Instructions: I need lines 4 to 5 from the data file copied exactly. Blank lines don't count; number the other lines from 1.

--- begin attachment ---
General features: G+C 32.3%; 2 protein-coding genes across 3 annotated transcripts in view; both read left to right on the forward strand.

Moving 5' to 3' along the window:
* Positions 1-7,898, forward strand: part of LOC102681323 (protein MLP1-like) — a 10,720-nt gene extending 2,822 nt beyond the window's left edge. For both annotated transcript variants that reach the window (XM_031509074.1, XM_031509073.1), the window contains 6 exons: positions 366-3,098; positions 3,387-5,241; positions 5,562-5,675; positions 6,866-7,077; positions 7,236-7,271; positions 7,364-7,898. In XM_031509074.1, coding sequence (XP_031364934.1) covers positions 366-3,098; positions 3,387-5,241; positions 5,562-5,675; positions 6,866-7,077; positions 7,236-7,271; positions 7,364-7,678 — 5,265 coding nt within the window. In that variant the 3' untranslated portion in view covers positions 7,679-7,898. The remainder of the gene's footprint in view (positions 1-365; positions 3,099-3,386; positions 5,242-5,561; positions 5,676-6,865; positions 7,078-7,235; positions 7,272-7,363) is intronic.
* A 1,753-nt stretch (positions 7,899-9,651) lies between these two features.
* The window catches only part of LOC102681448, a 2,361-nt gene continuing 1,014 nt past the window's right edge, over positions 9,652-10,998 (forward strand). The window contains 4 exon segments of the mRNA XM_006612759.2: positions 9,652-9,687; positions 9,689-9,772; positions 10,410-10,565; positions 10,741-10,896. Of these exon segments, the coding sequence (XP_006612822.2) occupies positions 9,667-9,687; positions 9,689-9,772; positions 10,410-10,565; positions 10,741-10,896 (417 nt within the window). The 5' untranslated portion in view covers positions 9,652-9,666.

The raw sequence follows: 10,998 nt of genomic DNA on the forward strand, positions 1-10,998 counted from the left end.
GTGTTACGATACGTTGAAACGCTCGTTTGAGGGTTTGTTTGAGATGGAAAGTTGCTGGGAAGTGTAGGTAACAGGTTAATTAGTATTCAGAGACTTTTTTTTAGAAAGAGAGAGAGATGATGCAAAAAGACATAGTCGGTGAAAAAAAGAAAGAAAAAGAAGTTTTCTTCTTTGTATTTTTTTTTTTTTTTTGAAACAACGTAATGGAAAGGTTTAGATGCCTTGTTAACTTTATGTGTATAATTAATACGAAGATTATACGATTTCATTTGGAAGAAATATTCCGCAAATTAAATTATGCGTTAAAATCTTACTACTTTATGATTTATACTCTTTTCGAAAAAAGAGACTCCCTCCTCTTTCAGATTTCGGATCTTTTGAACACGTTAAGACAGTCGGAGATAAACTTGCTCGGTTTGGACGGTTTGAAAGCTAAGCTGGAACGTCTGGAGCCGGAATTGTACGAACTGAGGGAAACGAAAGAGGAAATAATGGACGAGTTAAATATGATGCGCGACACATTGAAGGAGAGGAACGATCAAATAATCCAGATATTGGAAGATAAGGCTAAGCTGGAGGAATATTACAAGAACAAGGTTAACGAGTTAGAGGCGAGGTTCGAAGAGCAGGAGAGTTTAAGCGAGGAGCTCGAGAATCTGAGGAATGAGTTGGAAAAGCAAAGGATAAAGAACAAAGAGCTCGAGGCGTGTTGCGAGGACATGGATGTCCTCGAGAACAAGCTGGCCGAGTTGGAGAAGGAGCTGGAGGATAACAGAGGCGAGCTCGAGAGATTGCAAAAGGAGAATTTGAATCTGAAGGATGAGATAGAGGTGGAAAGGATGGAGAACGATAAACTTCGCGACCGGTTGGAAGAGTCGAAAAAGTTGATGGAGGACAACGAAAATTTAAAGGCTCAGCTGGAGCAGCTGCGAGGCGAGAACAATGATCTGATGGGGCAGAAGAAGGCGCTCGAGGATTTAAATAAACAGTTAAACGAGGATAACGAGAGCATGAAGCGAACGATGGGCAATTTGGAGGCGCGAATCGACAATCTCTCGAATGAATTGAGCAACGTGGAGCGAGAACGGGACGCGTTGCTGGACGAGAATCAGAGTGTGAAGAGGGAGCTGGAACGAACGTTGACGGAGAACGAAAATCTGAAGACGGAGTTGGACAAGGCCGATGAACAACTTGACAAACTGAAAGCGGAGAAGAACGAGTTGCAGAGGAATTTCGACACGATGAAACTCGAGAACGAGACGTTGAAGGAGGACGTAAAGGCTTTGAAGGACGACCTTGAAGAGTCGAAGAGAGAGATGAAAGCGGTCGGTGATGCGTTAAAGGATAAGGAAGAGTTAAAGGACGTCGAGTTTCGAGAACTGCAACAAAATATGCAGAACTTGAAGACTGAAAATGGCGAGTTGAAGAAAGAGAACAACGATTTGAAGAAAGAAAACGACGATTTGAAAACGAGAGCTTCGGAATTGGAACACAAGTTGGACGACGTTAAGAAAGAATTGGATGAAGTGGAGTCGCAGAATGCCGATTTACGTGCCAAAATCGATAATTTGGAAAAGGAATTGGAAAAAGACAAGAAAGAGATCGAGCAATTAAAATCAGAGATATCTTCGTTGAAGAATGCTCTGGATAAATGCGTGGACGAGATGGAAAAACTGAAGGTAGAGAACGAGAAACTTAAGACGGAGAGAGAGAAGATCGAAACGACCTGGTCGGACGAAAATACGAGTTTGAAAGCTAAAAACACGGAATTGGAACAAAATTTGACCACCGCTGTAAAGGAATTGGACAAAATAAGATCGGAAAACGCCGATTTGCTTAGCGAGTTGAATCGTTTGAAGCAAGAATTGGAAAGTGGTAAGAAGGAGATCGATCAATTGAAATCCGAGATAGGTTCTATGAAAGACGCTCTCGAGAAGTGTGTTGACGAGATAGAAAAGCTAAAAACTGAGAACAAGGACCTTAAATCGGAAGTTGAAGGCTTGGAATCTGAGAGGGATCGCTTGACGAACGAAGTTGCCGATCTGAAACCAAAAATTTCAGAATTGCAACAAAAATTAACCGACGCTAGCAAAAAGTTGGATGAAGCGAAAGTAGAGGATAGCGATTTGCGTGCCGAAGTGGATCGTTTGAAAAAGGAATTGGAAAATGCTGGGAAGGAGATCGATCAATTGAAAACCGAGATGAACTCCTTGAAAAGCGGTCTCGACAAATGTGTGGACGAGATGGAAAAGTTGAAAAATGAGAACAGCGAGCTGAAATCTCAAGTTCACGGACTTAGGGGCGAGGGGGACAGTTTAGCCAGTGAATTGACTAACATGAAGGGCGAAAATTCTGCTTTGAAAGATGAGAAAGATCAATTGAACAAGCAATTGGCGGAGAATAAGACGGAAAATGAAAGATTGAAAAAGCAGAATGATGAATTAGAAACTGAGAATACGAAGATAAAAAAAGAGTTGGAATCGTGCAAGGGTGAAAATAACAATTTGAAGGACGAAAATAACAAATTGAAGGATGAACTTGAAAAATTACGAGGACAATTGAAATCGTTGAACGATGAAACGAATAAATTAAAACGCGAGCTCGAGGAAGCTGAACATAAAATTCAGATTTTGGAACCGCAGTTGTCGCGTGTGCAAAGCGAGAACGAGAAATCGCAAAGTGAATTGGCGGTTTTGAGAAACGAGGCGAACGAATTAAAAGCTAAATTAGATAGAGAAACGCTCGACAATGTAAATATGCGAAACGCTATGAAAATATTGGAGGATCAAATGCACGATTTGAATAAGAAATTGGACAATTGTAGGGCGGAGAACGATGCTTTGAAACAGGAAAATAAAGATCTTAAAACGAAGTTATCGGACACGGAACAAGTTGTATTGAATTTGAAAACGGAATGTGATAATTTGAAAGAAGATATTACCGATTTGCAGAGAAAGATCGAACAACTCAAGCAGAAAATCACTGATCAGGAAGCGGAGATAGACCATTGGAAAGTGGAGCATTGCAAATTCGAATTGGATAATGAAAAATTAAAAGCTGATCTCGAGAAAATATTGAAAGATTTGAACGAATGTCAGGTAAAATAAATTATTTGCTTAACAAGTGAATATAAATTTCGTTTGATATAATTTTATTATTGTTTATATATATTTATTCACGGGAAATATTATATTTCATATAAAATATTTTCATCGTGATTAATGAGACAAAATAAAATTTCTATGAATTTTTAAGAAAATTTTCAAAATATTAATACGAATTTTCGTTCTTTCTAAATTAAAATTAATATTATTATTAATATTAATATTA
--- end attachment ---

* A 1,753-nt stretch (positions 7,899-9,651) lies between these two features.
* The window catches only part of LOC102681448, a 2,361-nt gene continuing 1,014 nt past the window's right edge, over positions 9,652-10,998 (forward strand). The window contains 4 exon segments of the mRNA XM_006612759.2: positions 9,652-9,687; positions 9,689-9,772; positions 10,410-10,565; positions 10,741-10,896. Of these exon segments, the coding sequence (XP_006612822.2) occupies positions 9,667-9,687; positions 9,689-9,772; positions 10,410-10,565; positions 10,741-10,896 (417 nt within the window). The 5' untranslated portion in view covers positions 9,652-9,666.